This slow roasted lamb recipe is exactly the kind of cooking that that got me hooked in the kitchen and where Slow The Cook Down was born. A few simple and fresh ingredients cooked slowly with love and consumed with wine. Slow roasting lamb keeps the meat succulent and allows the strong flavours to develop.
Lamb is a strong and heavy flavoured meat and the shoulder is probably my favourite cut and is perfect for slow roasting. The sweetness of the apricots cut through the lamb beautifully and by turning up the heat towards the end of cooking gives you a super crunchy crust. The best bit about slow roasted lamb, is that it's zero effort for maximum flavour.
Give this roasted lamb a go for some stress free Sunday cooking and serve with your favourite sides, or if you are after more roasting inspiration, check out my Roasted Chicken with Lemon and Herbs
Be sure to check out these other lamb recipes
Lamb Meatballs with Harissa and Feta
Giant Couscous Salad with Feta, Squash & Lamb
Stuffed Aubergine with Lamb & Pomegranate
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Moroccan Style Slow Roasted Lamb Served With Apricot Puree
- Take 6 cloves of garlic and chop in half, do the same with 50g of the apricots. Make small, but fairly deep incisions all over the lamb and pop the apricots and garlic cloves in. You want to get them right into the meat.
- Mix together the oil, cumin seeds, salt, sage and a good pinch of cracked black pepper.
- Lay the lamb on a large piece of cling film and pour the oil mixture of the meat. Get your hands dirty and massage the mixture all over the lamb. Wrap securely in cling film and pop in the fridge for 2 hours to let the flavours develop.
- Get a glass of wine as a reward.
- Pre-heat the oven to 160º.
- Line a baking tray with tin foil and put in the remaining apricots, garlic cloves and the raisins. Put as many in the middle of the tray as you can, as those on the outside will burn. Lay the lamb on top of the apricots and raisins and put in the oven for 2 ½ hours.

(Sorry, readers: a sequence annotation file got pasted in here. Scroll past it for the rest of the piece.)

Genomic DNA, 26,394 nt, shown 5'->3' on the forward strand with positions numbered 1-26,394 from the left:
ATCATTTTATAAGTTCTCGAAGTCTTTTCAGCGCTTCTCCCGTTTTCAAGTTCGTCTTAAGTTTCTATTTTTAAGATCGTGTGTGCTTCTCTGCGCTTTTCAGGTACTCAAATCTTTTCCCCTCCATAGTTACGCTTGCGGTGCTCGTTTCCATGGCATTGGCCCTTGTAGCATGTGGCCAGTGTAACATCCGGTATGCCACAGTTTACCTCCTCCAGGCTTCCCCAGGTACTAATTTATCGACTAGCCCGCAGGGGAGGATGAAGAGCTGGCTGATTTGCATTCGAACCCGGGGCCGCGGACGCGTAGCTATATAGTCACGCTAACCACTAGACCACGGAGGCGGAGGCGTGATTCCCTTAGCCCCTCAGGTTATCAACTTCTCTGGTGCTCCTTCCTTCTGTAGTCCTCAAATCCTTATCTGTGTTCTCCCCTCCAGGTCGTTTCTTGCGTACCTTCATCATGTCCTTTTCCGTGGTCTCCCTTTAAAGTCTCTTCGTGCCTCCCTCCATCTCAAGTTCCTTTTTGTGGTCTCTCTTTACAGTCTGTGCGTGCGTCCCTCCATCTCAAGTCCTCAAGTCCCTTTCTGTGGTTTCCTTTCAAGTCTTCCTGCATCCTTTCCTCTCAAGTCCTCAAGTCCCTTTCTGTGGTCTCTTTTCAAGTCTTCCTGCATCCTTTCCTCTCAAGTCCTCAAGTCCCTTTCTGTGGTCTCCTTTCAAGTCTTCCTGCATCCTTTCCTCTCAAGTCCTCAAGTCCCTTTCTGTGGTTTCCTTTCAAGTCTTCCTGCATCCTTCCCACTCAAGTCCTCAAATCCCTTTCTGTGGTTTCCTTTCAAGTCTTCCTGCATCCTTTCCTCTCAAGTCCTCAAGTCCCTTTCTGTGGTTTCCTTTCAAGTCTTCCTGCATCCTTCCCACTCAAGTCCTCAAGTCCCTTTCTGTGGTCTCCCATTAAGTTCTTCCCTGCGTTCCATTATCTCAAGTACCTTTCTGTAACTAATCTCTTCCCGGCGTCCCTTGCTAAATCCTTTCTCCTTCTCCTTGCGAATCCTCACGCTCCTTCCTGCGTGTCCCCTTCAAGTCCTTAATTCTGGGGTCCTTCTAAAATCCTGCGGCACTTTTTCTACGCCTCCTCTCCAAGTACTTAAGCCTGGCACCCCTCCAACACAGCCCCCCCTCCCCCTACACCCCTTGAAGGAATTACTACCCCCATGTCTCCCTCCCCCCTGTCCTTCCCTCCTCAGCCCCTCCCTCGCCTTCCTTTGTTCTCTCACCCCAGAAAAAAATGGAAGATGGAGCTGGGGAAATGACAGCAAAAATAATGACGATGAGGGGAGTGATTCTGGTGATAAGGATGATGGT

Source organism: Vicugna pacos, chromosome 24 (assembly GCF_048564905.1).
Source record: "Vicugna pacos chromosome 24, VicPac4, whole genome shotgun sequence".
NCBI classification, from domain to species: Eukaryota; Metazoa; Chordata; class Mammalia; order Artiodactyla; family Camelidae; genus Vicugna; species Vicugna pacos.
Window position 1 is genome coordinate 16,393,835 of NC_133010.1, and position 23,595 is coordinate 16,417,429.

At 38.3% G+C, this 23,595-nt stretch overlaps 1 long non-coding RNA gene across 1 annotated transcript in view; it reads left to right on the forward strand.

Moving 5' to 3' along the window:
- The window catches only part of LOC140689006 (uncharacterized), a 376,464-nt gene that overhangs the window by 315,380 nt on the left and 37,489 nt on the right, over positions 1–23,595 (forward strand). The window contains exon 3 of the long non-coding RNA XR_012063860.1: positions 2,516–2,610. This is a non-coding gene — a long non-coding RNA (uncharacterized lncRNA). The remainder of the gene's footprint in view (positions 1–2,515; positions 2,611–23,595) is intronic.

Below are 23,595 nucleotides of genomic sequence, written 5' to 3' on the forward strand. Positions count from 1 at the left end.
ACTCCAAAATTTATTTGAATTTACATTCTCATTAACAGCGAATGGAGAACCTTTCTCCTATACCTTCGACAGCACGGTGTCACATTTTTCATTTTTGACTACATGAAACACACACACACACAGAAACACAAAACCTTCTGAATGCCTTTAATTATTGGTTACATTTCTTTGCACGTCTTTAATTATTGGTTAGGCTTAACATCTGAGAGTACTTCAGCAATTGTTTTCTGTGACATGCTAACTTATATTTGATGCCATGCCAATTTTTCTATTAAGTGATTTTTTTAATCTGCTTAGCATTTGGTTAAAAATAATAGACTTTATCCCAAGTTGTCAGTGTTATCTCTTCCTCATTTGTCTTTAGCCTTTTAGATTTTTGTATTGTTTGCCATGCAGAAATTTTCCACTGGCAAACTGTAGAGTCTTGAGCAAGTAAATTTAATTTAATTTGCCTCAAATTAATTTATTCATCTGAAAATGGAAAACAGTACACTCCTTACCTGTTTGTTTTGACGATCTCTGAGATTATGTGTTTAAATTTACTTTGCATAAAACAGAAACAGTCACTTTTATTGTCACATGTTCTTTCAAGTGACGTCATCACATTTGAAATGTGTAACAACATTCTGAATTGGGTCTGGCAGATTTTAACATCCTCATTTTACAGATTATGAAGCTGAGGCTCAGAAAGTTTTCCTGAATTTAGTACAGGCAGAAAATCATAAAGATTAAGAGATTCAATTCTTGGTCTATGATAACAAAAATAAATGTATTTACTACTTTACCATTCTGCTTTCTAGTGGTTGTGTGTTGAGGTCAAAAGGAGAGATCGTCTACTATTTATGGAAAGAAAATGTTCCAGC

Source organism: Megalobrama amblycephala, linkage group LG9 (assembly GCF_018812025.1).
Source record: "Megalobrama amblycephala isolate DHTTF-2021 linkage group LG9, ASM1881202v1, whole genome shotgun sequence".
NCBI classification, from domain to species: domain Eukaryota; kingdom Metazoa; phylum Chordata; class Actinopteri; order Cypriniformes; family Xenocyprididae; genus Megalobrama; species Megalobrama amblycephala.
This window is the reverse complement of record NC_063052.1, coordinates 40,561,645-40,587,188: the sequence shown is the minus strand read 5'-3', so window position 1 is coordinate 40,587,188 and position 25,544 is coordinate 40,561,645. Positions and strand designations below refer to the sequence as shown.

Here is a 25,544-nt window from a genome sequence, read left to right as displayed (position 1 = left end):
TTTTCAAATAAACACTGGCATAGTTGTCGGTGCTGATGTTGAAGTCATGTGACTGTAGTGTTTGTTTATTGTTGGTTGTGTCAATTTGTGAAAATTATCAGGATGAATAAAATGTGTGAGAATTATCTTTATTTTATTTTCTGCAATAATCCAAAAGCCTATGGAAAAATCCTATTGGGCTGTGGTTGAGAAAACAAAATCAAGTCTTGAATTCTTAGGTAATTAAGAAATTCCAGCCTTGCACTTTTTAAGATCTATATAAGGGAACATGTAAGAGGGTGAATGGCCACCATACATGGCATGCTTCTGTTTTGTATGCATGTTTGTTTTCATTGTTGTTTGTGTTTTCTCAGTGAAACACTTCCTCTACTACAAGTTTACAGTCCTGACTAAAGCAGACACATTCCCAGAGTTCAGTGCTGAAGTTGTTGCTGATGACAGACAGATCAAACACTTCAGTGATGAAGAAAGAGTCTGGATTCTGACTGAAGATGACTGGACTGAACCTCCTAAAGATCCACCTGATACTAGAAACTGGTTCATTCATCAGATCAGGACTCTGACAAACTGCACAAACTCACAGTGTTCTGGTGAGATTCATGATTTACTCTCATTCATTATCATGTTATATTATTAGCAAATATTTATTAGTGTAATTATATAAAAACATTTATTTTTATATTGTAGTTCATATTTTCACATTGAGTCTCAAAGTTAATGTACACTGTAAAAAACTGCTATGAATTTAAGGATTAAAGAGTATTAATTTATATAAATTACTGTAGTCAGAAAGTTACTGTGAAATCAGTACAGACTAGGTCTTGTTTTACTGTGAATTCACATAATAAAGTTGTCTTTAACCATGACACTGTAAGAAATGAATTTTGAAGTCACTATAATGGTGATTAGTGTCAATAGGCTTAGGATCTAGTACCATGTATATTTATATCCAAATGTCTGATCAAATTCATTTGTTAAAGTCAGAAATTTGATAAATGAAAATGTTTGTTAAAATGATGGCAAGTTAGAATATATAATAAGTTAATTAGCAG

- Get some more wine - the hard work is done!
- After 2 ½ hours turn the oven up to 220º. After 1 hour take the lamb out. Transfer the lamb to a plate, cover and leave to rest.
- Spoon the apricots (not the burnt ones!) and raisins that the lamb was roasting on into a blender, along with the meat juices. Blitz until smooth then slowly reheat in a pan on a low heat.
- Carve the meat and serve with a spoonful of the apricot puree and your other favourite sides.
Rob Obertelli says
Very poor; if followed as directed the dish will be utterly ruined!
The smallest lamb shoulder I could find was 1.9kg: the size given in this recipe will only ever be a half-shoulder or a kid-lamb shoulder, and kid-lamb is totally unsuited to slow roasting as it lack the necessary fat. Half-shoulder is a gamble: get the wrong end and it's mostly bone. If you do use a half-shoulder make sure it's the blade-end of the joint and not the end with the joint in it.
I used about 50% more apricots and raisins for the larger joint I used, plus a few extra cloves of garlic. The marinade also requires too much salt: I used about half as much for a piece of lamb which was nearly twice as large and it was plenty.
There is also no real hint of Moroccan flavouring if this recipe is followed; a bit of garlic and a few cumin seeds as stated really don't even provide a hint. Although it seems like a lot of garlic you can safely double up as I did: even then the finished dish didn't really taste or smell of garlic. I also rubbed the outside of the lamb with a good quantity of sumac: if you can't find that locally then add concentrated lemon juice to the marinade, say an eggcup full, and place lemon slices all over the lamb before wapping it in the clingfilm. I also added a common Moroccan seasoning blend called Zaatar; if you cannot get that locally then add a bit more lemon and lemon juice, a tablespoon (or more) or sesame seeds, plus a tablespoon each of dried oregano and marjoram.